frontlinedefenders.org
We use cookies on this site to enhance your user experience
By clicking any link on this page you are giving your consent for us to set cookies.
Available in: English
19 AUGUST 2021
Appeal for Urgent Action to Protect Human Rights Defenders at Risk
Front Line Defenders is appealing for immediate action to protect the lives of human rights defenders including women human rights defenders, journalists and lawyers in Afghanistan. The capture of large parts of the country and the capital Kabul by Taliban on 15 August 2021 has placed defenders and journalists, especially women, in an extremely dangerous situation without a clear path of escape or protection. Front Line Defenders salutes the courage of human rights defenders, especially women human rights defenders, in Afghanistan who have spent their lives advocating for accountability and justice and contributed to immense progress on human rights these past years, often at great personal cost. We stand in solidarity with them, and call on the international community, especially the US, UK, Canada, Norway and EU member states, to urgently facilitate safe passage out of Afghanistan for those human rights defenders who need this.
The need for support and protection is more urgent than ever before. Preserving the right to life and dignity of human rights defenders has to be a key priority. Over the past years human rights defenders in Afghanistan, including their family members, have faced threats, intimidation, harassment, surveillance, arbitrary detention, enforced disappearances and extrajudicial killings. Those in the provinces and women human rights defenders have been especially vulnerable. The lack of respect for international humanitarian law and the absence of accountability for attacks against human rights defenders and activists have only increased the danger to defenders and emboldened perpetrators. We have previously appealed for an end to the violence, accountability for crimes and the meaningful inclusion of women and defenders in the peace process. The escalation of violence, culminating in the crisis faced today, is directly linked to the failure of years-long peace talks and the hasty withdrawal of US and allied troops.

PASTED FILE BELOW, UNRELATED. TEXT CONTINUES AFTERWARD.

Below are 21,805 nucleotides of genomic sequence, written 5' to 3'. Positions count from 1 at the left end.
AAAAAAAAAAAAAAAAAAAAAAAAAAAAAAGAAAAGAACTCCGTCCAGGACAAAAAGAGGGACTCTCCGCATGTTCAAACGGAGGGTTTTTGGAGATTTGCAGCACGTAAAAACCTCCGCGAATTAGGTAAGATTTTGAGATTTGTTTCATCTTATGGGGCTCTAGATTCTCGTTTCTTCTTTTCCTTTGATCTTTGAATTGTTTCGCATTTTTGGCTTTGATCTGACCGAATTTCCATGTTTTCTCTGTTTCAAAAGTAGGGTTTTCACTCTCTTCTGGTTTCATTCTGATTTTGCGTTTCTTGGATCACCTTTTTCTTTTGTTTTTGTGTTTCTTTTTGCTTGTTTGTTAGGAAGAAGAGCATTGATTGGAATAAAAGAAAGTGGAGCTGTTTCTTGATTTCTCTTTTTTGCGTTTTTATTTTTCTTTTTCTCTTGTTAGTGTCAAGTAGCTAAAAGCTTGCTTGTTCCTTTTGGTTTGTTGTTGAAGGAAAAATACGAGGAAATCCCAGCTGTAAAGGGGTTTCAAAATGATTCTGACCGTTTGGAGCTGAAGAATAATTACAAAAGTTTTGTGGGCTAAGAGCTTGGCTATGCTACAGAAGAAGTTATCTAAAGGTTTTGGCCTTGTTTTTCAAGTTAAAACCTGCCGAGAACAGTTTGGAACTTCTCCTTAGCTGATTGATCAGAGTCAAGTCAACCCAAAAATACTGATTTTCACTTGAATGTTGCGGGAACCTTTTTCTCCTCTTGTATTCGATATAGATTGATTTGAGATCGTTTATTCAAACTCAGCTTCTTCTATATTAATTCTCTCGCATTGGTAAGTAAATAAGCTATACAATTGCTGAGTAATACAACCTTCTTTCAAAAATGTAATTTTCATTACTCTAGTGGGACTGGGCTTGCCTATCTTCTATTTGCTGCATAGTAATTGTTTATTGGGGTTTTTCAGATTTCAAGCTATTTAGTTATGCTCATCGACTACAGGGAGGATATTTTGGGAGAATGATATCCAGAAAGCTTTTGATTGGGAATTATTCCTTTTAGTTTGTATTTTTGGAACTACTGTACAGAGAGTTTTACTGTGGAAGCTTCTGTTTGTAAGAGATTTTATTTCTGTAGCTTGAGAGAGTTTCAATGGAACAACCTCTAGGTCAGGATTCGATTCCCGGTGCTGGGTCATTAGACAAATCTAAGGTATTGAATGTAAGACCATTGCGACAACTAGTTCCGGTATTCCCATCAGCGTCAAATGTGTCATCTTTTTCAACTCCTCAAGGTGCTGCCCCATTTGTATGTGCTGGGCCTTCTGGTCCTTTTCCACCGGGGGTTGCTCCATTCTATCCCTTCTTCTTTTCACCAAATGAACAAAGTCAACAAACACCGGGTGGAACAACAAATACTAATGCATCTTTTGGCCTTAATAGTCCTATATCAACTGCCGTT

We are deeply concerned by reports from areas under Taliban control including the capital Kabul, of violence and abuses against civilians. Human rights defenders are being forced into hiding, and frequently changing their locations to escape door-to-door searches by the Taliban and armed groups. The United Nations Assistance Mission in Afghanistan (UNAMA) and national human rights groups have shared disturbing reports of the human rights situation in the country. We are conscious that reported incidents of revenge attacks against human rights defenders and abuses against civilians do not fully reflect the scale of the violence, given the difficulties in documenting and working on the ground. Human rights defenders in the provinces, especially those from ethnic and religious minority groups women defenders, are especially at risk and need immediate support and protection. We are especially concerned for the safety of women human rights defenders, women journalists, and women who held official and public positions who will be targetted for their work and profile under Taliban control.